Stand up, walk around, breath. NOW!

My watch keeps nagging me.

I guess it’s OK because if my watch is taking the time to nag me that means it cares about me.

I think.

But on the other wrist having a watch which, to my knowledge is not human, nag me is a little bit strange. Look, I’m a veteran husband. I know all about nagging. In fact, I’m sort of used to it. But still.

Nagging? From a watch?

The watch was a Father’s Day gift from our 22-year-old daughter Emma. It’s one of those Apple Watches that lets you know how active you’re being.

That’s not all the watch does. Emma showed me how to load a bunch of things from my cellphone onto the watch allowing it to act somewhat like my cellphone.

Emma told me she got the watch for me because, “You like literally never have your phone with you.”

Of course, later my wife told me Emma told her she got me the watch so I would be able to communicate with someone if I fell.

My wife said she asked Emma “How old do you think your dad is?”

I thought that was a good question. In short, Emma’s answer was “Old.”
Told you it was “In short.”

The thing is, if the watch hadn’t been a gift from Emma, I probably wouldn’t wear it very often. My wife is always giving me gifts she’s certain will make my life easier and I’ll use them for a while and then put them in my closet never to be seen again.

And  my wife is OK with that because, as I think I’ve pointed out in the past, my wife also has a closet full of gifts I purchased for her that I was certain would make her life easier.

But with Emma it’s different.

How is it different, you ask?

I don’t know it just is.

So I wear the watch even though it nags me.

Specifically what my watch nags me about how active I am. Or, more accurately,  how active I’m not.

I will be minding my own business, reading a book, and sipping a beer when my watch will buzz and then tell me I’m short of my daily goal for the number of steps taken.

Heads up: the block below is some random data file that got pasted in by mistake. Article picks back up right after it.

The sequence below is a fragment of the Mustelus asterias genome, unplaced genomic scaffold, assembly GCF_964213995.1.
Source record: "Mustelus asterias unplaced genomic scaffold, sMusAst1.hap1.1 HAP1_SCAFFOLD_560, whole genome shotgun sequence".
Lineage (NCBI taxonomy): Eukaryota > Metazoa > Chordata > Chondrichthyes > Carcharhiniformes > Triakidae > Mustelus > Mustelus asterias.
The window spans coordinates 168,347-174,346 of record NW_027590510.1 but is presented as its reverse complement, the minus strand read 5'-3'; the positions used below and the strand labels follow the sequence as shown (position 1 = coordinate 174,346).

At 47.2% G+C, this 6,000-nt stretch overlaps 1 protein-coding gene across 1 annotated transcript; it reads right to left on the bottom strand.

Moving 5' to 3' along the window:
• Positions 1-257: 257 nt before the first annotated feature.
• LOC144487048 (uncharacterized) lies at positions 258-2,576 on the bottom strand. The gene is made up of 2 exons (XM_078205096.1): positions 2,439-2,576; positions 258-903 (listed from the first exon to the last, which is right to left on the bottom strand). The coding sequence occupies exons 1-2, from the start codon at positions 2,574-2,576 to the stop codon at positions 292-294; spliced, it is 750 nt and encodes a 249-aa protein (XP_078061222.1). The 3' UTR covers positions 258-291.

The first time that happened I was a bit puzzled because I didn’t know I had a daily goal for the number of steps taken.  Seems to me any sort of goal measuring the steps you’ve taken is a dubious one at best.

It’s not exactly hard to take steps. Basically you put one foot in front of you and then put your other foot in front of you and “BAM” you’ve taken a step.

Although, you probably shouldn’t yell  “BAM” every time you take a step lest people think you’re a loon.

The way I see it toddlers are the only people who should have a daily goal for steps taken.

Sometimes my watch will get sort of snarky. Say I’m sitting at my computer-to use a purely hypothetical example- drinking a beer and reading about another St. Louis Cardinal positive COVID-19 test. At some point, my watch will buzz and tell me to stand up and move around.

When that happens, I want to say “You stand up and move around. I’m busy here.”

But then I remember I’m talking about a watch so I don’t say anything.

But later, to make my watch happy, I do stand up and walk around. Specifically, I stand up and walk around to the kitchen and get a beer out of the refrigerator.

This seems to make my watch happy.

Sometimes, out of the blue, my watch will tell me I need to breathe.

Look, I barely passed basic college biology but even I know the importance of breathing. Really besides twisting the cap off a bottle of beer breathing is one of my most important activities.

Sigh. But I will continue wearing my watch. Because Emma gave it to me.

And because if I’m not wearing it and I fall Emma will nag me forever.